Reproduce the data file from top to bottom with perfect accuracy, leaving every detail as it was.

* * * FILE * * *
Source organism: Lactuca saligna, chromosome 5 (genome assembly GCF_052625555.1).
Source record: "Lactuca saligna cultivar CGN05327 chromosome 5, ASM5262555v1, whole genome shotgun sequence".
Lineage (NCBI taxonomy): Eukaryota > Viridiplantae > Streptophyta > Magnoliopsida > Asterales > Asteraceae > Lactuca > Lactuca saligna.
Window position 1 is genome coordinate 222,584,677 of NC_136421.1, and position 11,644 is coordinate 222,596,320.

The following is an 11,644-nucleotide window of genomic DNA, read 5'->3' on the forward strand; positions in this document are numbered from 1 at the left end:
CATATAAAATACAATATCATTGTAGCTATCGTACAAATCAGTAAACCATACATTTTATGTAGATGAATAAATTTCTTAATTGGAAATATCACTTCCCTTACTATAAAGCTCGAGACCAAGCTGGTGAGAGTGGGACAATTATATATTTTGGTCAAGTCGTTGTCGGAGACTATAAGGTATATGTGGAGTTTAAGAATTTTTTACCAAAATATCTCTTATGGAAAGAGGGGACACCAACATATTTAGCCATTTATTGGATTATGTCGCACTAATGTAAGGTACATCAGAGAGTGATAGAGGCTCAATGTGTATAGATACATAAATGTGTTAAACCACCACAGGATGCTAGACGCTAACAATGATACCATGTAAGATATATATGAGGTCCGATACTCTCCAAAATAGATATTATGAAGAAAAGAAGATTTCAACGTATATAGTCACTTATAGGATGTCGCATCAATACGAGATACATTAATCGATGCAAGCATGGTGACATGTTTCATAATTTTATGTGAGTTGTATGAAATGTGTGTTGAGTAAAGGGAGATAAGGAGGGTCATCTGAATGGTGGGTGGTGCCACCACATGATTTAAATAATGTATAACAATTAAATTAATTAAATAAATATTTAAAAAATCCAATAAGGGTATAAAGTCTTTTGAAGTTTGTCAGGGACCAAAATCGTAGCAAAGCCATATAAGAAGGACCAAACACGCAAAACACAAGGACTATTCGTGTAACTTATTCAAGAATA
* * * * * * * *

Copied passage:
Source organism: Lactuca saligna, chromosome 5 (genome assembly GCF_052625555.1).
Source record: "Lactuca saligna cultivar CGN05327 chromosome 5, ASM5262555v1, whole genome shotgun sequence".
Lineage (NCBI taxonomy): Eukaryota > Viridiplantae > Streptophyta > Magnoliopsida > Asterales > Asteraceae > Lactuca > Lactuca saligna.
Window position 1 is genome coordinate 222,584,677 of NC_136421.1, and position 11,644 is coordinate 222,596,320.

The following is an 11,644-nucleotide window of genomic DNA, read 5'->3' on the forward strand; positions in this document are numbered from 1 at the left end:
CATATAAAATACAATATCATTGTAGCTATCGTACAAATCAGTAAACCATACATTTTATGTAGATGAATAAATTTCTTAATTGGAAATATCACTTCCCTTACTATAAAGCTCGAGACCAAGCTGGTGAGAGTGGGACAATTATATATTTTGGTCAAGTCGTTGTCGGAGACTATAAGGTATATGTGGAGTTTAAGAATTTTTTACCAAAATATCTCTTATGGAAAGAGGGGACACCAACATATTTAGCCATTTATTGGATTATGTCGCACTAATGTAAGGTACATCAGAGAGTGATAGAGGCTCAATGTGTATAGATACATAAATGTGTTAAACCACCACAGGATGCTAGACGCTAACAATGATACCATGTAAGATATATATGAGGTCCGATACTCTCCAAAATAGATATTATGAAGAAAAGAAGATTTCAACGTATATAGTCACTTATAGGATGTCGCATCAATACGAGATACATTAATCGATGCAAGCATGGTGACATGTTTCATAATTTTATGTGAGTTGTATGAAATGTGTGTTGAGTAAAGGGAGATAAGGAGGGTCATCTGAATGGTGGGTGGTGCCACCACATGATTTAAATAATGTATAACAATTAAATTAATTAAATAAATATTTAAAAAATCCAATAAGGGTATAAAGTCTTTTGAAGTTTGTCAGGGACCAAAATCGTAGCAAAGCCATATAAGAAGGACCAAACACGCAAAACACAAGGACTATTCGTGTAACTTATTCAAGAATA